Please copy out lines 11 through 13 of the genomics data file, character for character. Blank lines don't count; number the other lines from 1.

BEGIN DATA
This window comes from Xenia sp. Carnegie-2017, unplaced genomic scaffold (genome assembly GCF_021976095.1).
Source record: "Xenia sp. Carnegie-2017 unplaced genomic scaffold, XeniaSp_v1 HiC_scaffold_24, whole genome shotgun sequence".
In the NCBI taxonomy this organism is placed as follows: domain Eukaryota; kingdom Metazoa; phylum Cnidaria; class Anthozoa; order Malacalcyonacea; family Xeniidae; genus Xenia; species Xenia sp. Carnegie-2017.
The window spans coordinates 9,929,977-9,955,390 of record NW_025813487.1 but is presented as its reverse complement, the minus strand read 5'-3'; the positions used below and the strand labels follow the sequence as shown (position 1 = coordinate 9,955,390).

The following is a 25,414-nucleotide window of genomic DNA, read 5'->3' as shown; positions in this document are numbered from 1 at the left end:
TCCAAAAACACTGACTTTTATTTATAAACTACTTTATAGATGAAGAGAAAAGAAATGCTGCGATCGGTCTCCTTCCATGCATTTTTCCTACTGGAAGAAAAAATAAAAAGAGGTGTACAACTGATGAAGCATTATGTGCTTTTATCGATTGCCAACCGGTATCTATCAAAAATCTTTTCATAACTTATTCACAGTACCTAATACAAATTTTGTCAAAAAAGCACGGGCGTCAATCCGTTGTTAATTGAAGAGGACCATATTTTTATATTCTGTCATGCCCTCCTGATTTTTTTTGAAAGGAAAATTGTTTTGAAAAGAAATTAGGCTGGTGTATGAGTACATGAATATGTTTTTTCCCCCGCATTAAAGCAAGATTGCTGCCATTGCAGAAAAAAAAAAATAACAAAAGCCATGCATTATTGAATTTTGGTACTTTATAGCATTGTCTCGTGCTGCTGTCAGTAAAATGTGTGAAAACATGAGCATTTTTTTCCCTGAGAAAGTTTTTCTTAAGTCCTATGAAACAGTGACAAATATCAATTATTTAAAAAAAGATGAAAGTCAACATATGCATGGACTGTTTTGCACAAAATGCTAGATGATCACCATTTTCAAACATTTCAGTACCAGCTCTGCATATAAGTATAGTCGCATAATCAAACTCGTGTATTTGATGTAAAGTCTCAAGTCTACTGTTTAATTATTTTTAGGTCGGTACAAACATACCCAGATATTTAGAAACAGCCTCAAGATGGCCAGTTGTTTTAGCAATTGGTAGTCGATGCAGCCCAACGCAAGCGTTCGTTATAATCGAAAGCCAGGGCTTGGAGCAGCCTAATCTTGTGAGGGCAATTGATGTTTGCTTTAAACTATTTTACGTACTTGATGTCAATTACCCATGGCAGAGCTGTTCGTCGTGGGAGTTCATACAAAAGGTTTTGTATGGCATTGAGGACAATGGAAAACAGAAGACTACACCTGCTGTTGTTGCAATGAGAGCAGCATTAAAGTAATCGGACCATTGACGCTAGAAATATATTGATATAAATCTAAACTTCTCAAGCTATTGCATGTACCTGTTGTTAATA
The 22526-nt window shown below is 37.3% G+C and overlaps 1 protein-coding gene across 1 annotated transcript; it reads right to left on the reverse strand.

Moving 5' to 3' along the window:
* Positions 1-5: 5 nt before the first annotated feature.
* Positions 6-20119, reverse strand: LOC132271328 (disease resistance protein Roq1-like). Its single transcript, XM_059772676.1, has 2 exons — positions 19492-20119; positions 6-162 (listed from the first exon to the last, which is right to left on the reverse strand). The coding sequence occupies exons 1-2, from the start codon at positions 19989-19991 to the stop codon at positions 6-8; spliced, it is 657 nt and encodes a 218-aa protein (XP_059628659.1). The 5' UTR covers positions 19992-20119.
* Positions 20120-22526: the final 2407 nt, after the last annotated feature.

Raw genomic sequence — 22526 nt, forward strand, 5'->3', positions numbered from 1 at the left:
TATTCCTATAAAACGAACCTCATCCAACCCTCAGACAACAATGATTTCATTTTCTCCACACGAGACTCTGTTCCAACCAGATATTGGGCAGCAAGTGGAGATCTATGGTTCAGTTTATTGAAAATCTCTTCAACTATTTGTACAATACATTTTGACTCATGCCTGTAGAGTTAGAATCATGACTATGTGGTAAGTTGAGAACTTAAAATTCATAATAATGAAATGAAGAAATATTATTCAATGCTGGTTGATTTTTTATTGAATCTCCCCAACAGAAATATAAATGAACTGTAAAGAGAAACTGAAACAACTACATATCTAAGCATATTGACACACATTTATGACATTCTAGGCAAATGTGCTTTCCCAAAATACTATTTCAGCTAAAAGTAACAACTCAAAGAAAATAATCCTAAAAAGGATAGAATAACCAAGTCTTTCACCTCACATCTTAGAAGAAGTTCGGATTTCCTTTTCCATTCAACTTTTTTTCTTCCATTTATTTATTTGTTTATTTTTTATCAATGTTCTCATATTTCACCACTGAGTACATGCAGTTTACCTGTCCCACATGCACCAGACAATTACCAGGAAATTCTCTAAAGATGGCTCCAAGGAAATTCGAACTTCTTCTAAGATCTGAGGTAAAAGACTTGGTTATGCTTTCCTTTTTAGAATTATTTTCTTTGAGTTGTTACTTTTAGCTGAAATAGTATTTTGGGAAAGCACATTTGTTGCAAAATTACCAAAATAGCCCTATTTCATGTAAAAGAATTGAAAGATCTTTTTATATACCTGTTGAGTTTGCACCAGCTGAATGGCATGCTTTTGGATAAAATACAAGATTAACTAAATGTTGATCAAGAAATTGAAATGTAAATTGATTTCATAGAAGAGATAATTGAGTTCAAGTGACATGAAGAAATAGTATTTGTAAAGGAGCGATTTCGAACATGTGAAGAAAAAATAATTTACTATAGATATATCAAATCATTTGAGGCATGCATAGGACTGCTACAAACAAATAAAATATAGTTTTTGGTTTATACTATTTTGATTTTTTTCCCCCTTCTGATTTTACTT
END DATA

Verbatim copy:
* Positions 20120-22526: the final 2407 nt, after the last annotated feature.

Raw genomic sequence — 22526 nt, forward strand, 5'->3', positions numbered from 1 at the left:
TATTCCTATAAAACGAACCTCATCCAACCCTCAGACAACAATGATTTCATTTTCTCCACACGAGACTCTGTTCCAACCAGATATTGGGCAGCAAGTGGAGATCTATGGTTCAGTTTATTGAAAATCTCTTCAACTATTTGTACAATACATTTTGACTCATGCCTGTAGAGTTAGAATCATGACTATGTGGTAAGTTGAGAACTTAAAATTCATAATAATGAAATGAAGAAATATTATTCAATGCTGGTTGATTTTTTATTGAATCTCCCCAACAGAAATATAAATGAACTGTAAAGAGAAACTGAAACAACTACATATCTAAGCATATTGACACACATTTATGACATTCTAGGCAAATGTGCTTTCCCAAAATACTATTTCAGCTAAAAGTAACAACTCAAAGAAAATAATCCTAAAAAGGATAGAATAACCAAGTCTTTCACCTCACATCTTAGAAGAAGTTCGGATTTCCTTTTCCATTCAACTTTTTTTCTTCCATTTATTTATTTGTTTATTTTTTATCAATGTTCTCATATTTCACCACTGAGTACATGCAGTTTACCTGTCCCACATGCACCAGACAATTACCAGGAAATTCTCTAAAGATGGCTCCAAGGAAATTCGAACTTCTTCTAAGATCTGAGGTAAAAGACTTGGTTATGCTTTCCTTTTTAGAATTATTTTCTTTGAGTTGTTACTTTTAGCTGAAATAGTATTTTGGGAAAGCACATTTGTTGCAAAATTACCAAAATAGCCCTATTTCATGTAAAAGAATTGAAAGATCTTTTTATATACCTGTTGAGTTTGCACCAGCTGAATGGCATGCTTTTGGATAAAATACAAGATTAACTAAATGTTGATCAAGAAATTGAAATGTAAATTGATTTCATAGAAGAGATAATTGAGTTCAAGTGACATGAAGAAATAGTATTTGTAAAGGAGCGATTTCGAACATGTGAAGAAAAAATAATTTACTATAGATATATCAAATCATTTGAGGCATGCATAGGACTGCTACAAACAAATAAAATATAGTTTTTGGTTTATACTATTTTGATTTTTTTCCCCCTTCTGATTTTACTT